Signalis is not only a classic survival horror game, but also a psychological horror story with elements of cosmic horror, so what I am writing here will only scratch the surface. To find out what this game is really about, you need to play it yourself. You are Elster, a replica technician who wakes up from stasis and discovers that her spaceship has crashed and that pilot Ariane Yeong, the only other person on board, is not-found. Elster soon finds something under the icy surface of the planet that shouldn’t be there and receives a secret radio signal that changes everything.
Driven by a promise made to her lost partner, Elster makes her way through a seemingly leaved mining and rehabilitation facility, where she faces terribly disfigured characters who walk the halls and strike on sight. As she descends deeper into the complex and the mines, she experiences another replica with a dark Agenda, A young woman who has to carry her own burdens and strange visions of memories from another life. The world of Signalis is a bald, dark place made of concrete walls and buzzing CRT screens–a world where the totalitarian regime of Eusan is still present through surveillance, bureaucracy and propaganda.
As Elster travels to the secret government institution, she must find creative ways to overcome the many bureaucratic security measures. She has to use her Radio to decipher messages, open doors through Codes and key cards and solve logic-based puzzles.
When developing these puzzles, it was important for us that the solutions were not follish or far-fetched, but that they made sense both in the game world and for the player. For example, several parts of a tool must be combined in one place to make it usable, or a chemical must be used to dissolve something based on its actual properties.
Digital stations have been in use since the First World War and transmit encrypted messages via shortwave radio signals, often in the form of morse code or synthesized language. The content and sender of these dialing stations are not-known to this day. Most likely, many of these transmissions were sent by the intelligence services to their undercover agents.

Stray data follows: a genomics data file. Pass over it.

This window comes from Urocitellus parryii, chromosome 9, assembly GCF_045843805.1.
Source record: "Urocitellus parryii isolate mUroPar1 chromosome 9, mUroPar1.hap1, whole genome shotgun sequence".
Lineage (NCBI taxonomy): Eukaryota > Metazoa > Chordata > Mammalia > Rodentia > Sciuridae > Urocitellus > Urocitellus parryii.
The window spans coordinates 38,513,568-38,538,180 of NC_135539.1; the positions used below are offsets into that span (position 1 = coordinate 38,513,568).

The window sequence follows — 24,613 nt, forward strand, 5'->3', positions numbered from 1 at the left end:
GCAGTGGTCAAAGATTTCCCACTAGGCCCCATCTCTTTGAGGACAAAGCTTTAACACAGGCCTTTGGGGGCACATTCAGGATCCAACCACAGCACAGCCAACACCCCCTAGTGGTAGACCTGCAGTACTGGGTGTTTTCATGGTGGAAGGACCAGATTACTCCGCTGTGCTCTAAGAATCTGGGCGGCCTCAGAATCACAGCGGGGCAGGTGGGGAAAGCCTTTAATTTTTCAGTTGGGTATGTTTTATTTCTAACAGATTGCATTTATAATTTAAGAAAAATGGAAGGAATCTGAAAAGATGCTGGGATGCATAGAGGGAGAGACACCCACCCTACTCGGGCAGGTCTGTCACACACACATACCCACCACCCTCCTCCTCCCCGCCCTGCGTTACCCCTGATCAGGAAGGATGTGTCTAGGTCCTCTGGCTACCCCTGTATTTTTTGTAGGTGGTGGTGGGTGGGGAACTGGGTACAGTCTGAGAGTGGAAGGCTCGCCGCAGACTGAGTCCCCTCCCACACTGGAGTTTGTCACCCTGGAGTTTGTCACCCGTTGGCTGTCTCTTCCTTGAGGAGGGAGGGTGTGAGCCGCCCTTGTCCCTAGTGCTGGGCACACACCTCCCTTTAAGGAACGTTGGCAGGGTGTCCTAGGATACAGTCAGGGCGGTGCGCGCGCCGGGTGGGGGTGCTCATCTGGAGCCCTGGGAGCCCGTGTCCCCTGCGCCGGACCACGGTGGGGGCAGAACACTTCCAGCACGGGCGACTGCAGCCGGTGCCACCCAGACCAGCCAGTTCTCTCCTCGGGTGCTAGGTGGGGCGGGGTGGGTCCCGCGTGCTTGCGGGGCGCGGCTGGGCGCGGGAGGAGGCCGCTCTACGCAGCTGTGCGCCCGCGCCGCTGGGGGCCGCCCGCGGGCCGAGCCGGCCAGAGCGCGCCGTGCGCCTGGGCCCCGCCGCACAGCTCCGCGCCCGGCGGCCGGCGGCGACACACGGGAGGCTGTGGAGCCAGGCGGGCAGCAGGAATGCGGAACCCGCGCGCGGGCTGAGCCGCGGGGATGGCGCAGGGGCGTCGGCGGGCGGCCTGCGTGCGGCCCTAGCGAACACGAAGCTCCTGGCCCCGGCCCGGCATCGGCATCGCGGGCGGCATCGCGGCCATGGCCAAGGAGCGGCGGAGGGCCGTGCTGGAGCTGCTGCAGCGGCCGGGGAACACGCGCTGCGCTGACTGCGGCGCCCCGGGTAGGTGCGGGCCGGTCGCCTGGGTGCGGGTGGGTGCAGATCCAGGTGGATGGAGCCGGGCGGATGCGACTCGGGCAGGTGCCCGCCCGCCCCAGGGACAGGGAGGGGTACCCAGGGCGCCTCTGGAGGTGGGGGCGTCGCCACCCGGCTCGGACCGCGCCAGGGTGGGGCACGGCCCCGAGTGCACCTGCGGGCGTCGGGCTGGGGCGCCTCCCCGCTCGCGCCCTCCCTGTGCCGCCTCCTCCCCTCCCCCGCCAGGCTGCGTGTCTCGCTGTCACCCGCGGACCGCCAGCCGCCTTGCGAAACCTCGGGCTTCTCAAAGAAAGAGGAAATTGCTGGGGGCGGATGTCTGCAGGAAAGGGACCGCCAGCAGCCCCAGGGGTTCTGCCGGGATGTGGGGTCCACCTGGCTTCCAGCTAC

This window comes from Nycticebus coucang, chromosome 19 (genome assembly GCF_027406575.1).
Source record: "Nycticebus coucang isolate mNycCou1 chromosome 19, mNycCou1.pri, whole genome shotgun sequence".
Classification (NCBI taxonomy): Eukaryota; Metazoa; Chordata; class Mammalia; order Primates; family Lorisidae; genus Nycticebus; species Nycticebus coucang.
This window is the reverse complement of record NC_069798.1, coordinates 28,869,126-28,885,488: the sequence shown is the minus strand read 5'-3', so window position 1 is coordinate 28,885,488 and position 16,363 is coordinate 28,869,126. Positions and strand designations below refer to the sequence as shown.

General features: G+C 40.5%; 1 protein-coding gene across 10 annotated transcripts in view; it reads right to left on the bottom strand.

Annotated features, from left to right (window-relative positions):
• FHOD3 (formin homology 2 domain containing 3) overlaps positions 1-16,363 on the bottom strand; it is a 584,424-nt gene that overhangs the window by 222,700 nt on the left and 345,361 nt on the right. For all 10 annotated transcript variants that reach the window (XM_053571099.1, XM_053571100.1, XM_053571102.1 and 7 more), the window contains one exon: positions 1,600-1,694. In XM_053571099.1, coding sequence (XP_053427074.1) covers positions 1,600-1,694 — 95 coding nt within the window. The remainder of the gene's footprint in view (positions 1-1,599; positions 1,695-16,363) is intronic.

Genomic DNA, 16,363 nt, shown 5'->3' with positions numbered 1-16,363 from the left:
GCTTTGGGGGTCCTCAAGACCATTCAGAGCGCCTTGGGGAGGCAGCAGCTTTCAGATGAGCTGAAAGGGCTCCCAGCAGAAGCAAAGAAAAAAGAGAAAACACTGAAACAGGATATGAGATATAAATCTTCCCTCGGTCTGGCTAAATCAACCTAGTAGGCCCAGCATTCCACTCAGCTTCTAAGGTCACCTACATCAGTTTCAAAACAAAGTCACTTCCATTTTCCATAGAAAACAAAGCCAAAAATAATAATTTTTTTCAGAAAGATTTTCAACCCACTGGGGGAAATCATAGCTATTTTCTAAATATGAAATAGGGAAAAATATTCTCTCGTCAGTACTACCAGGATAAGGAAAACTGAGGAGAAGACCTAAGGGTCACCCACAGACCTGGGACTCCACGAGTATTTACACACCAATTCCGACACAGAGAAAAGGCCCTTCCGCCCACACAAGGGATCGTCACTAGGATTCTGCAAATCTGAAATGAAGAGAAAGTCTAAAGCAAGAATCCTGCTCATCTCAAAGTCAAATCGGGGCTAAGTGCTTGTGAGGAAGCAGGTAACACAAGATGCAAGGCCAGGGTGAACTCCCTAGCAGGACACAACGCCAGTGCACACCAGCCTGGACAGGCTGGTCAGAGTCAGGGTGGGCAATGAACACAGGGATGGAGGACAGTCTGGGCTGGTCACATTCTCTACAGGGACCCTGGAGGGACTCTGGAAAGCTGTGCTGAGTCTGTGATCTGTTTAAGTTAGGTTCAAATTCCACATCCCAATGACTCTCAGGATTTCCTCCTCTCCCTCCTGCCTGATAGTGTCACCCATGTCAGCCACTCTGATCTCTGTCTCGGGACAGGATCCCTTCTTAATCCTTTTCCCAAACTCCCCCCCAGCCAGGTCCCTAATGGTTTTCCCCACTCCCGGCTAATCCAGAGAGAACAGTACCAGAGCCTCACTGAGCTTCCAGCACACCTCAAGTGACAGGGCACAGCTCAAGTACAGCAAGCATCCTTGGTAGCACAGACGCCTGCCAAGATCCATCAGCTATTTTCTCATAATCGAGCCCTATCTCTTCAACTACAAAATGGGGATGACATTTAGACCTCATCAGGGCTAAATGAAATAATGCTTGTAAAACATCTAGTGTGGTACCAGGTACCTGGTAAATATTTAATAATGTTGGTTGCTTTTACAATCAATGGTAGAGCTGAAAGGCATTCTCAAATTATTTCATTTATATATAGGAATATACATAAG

Fans of cassette futurism can expect floppy disks, self-developed photos and old-fashioned operating systems, displayed on clumsy CRT screens. The latter is also reflected in the inventory of the game.
You will spend some time in this inventory because Signalis is a declaration of love to the classics of survival Horror games of the PS1 era such as Resident Evil and Silent Hill. Resources such as ammunition and health items are scarce and what you can take with you is limited, although a storage box allows you to exchange items as needed. To save resources, you need to decide when it is better to action or run.
The highly stylized graphics of the game pay to the brutalism and technology of the 80s and are subtly contrasted by occult themes. Our slow but intense directorial style is inspired by the works of Stanley Kubrick, Hideaki Anno and David Lynch, which is reflected in the almost experimental cutscenes and bold typography of the game. We were also influenced by The art of Mangaka Tsutomu Nihei, which is especially noticeable in the mainly black patterns of the replicas and the carefully placed contrast elements.